Cardiac patients will have their blood drawn by our phlebotomists. “The benefit of an on-site Blood Lab to our patients is that all of the work is done in house,” explains CCA phlebotomist Olana Crawford. “We test for troponin, a protein that’s released into the bloodstream during a heart attack. Your blood is drawn and processed in our lab down the hall.” CCA can provide ECA patient test results in under an hour if necessary. When your blood work is done here, the results are immediately sent your physician. If there are any critical issues, the results are taken to a nurse who calls your cardiologist who recommends treatment immediately.

“If we find that patient is having a heart attack, we get them admitted to the ER right away,” adds Crawford. When not administering blood tests for ECA patients, the CCA Blood Lab also processes blood work for our patients. These tests are ordered by doctors and can include baseline blood tests, “the kidney, the liver, to all cardiac tests. If it’s a specialized test that we can’t perform, we can collect the sample and send it to St. Peter’s. We get the results back in a few hours,” noted Crawford.

At Capital Cardiology Associates we are committed to providing the highest quality of health to our patients. Crawford’s level of passion confirms that promise. “I treat every single patient with the utmost care. We’re trained to draw blood from patient’s on blood thinner medications, we make sure you don’t have a large bruises, we use a special taping system, we make sure everything stays in one medical records systems. When you get your blood work done at CCA, the results are immediately sent your your physician. If there are any critical issues, the results are taken to the nurse, who calls the doctor and recommends treatment right away.” The CCA team also understand that at times, your health also applies to their mental well being. “At other testing facilities, blood results can take at least 7-10 days to be processed, unless you go to an ER. That’s a lot to time to wait and think, ‘oh no what went wrong?’ Here we get your doctor the answers as efficiently as possible”, said Crawford.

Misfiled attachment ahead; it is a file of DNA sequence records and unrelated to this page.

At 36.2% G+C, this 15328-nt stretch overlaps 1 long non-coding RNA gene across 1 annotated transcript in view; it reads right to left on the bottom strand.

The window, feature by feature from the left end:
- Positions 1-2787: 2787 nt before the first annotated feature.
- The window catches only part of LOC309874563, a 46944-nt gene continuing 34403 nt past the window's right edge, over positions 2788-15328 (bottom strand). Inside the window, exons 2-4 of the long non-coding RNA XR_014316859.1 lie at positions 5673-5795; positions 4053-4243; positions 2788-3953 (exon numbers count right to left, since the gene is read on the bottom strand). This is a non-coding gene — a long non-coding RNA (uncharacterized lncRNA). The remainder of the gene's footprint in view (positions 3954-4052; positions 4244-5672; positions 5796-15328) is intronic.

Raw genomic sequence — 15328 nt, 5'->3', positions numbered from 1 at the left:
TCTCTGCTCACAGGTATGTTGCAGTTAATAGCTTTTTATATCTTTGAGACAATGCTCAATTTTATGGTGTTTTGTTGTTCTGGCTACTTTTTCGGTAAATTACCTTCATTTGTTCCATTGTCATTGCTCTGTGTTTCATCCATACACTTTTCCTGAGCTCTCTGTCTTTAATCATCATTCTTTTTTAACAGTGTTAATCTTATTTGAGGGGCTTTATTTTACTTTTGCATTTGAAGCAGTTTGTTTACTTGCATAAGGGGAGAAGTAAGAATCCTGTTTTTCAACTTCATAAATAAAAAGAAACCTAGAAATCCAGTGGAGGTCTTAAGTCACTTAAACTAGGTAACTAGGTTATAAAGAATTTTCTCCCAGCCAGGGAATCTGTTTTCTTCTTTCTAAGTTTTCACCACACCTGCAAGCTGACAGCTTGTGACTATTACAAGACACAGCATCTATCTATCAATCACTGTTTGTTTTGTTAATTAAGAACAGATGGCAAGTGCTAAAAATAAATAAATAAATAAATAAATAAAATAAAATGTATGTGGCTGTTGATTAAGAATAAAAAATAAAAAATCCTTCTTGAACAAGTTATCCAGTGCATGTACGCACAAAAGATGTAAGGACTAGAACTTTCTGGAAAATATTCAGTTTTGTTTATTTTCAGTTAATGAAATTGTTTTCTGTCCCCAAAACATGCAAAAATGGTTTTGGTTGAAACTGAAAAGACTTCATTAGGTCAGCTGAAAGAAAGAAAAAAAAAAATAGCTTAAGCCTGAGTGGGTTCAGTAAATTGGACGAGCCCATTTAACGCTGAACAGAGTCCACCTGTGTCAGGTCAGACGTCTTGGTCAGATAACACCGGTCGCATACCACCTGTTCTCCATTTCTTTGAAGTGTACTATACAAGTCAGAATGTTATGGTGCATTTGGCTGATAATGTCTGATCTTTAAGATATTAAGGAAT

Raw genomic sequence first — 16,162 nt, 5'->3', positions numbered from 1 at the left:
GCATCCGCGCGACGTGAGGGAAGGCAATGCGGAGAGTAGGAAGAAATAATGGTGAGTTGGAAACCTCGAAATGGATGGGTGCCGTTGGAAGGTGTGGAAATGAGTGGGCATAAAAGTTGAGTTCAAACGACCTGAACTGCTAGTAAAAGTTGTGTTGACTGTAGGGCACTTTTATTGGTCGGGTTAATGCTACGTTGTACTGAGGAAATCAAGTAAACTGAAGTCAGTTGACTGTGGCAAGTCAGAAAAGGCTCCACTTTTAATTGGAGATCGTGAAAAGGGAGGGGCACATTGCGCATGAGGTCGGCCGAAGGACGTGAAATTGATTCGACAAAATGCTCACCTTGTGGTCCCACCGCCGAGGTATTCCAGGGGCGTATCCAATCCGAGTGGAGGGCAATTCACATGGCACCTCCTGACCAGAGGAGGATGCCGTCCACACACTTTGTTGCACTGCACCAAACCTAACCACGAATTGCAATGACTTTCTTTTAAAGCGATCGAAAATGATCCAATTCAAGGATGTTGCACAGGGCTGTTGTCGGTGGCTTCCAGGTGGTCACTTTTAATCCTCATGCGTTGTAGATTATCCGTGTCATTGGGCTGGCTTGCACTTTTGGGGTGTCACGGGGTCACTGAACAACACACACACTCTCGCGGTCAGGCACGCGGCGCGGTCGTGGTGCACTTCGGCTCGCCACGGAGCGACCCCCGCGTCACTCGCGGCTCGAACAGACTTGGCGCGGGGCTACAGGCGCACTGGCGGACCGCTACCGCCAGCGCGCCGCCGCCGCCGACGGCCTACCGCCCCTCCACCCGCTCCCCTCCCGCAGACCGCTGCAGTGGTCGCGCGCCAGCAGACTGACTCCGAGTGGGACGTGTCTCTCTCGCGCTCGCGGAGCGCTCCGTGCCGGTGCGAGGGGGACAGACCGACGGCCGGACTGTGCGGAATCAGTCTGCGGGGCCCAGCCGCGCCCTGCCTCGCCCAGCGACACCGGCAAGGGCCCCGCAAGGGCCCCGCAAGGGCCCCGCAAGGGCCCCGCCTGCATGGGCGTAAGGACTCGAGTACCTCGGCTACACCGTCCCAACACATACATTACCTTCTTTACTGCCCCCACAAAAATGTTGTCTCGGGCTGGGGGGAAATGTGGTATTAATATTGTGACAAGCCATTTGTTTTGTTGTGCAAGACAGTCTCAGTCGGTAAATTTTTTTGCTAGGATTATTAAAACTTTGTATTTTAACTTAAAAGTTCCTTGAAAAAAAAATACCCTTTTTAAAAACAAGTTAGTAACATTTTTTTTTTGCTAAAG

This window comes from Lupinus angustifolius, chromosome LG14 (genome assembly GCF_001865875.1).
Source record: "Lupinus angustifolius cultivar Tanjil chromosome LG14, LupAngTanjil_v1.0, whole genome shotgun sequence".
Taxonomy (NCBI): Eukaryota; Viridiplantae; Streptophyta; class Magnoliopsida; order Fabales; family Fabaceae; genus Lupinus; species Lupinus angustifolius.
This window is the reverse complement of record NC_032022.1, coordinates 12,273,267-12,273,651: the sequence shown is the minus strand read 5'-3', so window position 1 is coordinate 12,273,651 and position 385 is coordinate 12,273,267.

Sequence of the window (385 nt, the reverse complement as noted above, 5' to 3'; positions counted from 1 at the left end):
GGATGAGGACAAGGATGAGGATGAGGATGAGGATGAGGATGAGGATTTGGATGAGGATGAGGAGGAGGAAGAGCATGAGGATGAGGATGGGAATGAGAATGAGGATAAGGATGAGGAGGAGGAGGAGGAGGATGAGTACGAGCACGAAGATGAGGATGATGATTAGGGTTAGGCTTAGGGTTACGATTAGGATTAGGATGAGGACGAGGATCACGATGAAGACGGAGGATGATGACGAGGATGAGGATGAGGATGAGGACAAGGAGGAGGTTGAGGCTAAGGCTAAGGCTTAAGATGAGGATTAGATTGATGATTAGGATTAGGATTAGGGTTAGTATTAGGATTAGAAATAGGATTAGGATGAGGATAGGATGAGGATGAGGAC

To learn more about Capital Cardiology Associates walk-in Enhanced Cardiac Access Suite, click here. Make an appointment to today at 518-292-6090